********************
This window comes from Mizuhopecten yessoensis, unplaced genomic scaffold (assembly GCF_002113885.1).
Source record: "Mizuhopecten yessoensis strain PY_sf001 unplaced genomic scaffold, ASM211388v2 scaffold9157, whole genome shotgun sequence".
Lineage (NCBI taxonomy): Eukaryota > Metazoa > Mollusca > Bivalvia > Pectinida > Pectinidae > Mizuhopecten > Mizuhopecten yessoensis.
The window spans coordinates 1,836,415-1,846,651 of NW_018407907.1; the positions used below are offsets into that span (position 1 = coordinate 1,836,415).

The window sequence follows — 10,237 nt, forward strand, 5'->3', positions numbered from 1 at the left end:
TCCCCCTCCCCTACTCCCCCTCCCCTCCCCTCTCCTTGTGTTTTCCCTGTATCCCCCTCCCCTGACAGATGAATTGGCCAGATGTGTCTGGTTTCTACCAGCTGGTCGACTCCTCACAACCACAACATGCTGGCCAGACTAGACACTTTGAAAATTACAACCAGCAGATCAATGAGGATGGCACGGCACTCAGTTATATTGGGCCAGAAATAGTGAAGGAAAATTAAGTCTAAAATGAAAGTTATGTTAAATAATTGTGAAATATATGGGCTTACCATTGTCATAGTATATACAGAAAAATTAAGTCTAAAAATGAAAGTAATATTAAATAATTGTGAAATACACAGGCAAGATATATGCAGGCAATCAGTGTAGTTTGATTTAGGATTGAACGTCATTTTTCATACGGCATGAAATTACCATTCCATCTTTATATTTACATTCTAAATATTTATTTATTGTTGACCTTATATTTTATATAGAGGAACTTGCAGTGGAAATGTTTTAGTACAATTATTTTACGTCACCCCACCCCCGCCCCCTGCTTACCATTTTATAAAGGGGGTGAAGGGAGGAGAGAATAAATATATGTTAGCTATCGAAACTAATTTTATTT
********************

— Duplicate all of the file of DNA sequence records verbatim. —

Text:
This window comes from Mizuhopecten yessoensis, unplaced genomic scaffold (assembly GCF_002113885.1).
Source record: "Mizuhopecten yessoensis strain PY_sf001 unplaced genomic scaffold, ASM211388v2 scaffold9157, whole genome shotgun sequence".
Lineage (NCBI taxonomy): Eukaryota > Metazoa > Mollusca > Bivalvia > Pectinida > Pectinidae > Mizuhopecten > Mizuhopecten yessoensis.
The window spans coordinates 1,836,415-1,846,651 of NW_018407907.1; the positions used below are offsets into that span (position 1 = coordinate 1,836,415).

The window sequence follows — 10,237 nt, forward strand, 5'->3', positions numbered from 1 at the left end:
TCCCCCTCCCCTACTCCCCCTCCCCTCCCCTCTCCTTGTGTTTTCCCTGTATCCCCCTCCCCTGACAGATGAATTGGCCAGATGTGTCTGGTTTCTACCAGCTGGTCGACTCCTCACAACCACAACATGCTGGCCAGACTAGACACTTTGAAAATTACAACCAGCAGATCAATGAGGATGGCACGGCACTCAGTTATATTGGGCCAGAAATAGTGAAGGAAAATTAAGTCTAAAATGAAAGTTATGTTAAATAATTGTGAAATATATGGGCTTACCATTGTCATAGTATATACAGAAAAATTAAGTCTAAAAATGAAAGTAATATTAAATAATTGTGAAATACACAGGCAAGATATATGCAGGCAATCAGTGTAGTTTGATTTAGGATTGAACGTCATTTTTCATACGGCATGAAATTACCATTCCATCTTTATATTTACATTCTAAATATTTATTTATTGTTGACCTTATATTTTATATAGAGGAACTTGCAGTGGAAATGTTTTAGTACAATTATTTTACGTCACCCCACCCCCGCCCCCTGCTTACCATTTTATAAAGGGGGTGAAGGGAGGAGAGAATAAATATATGTTAGCTATCGAAACTAATTTTATTT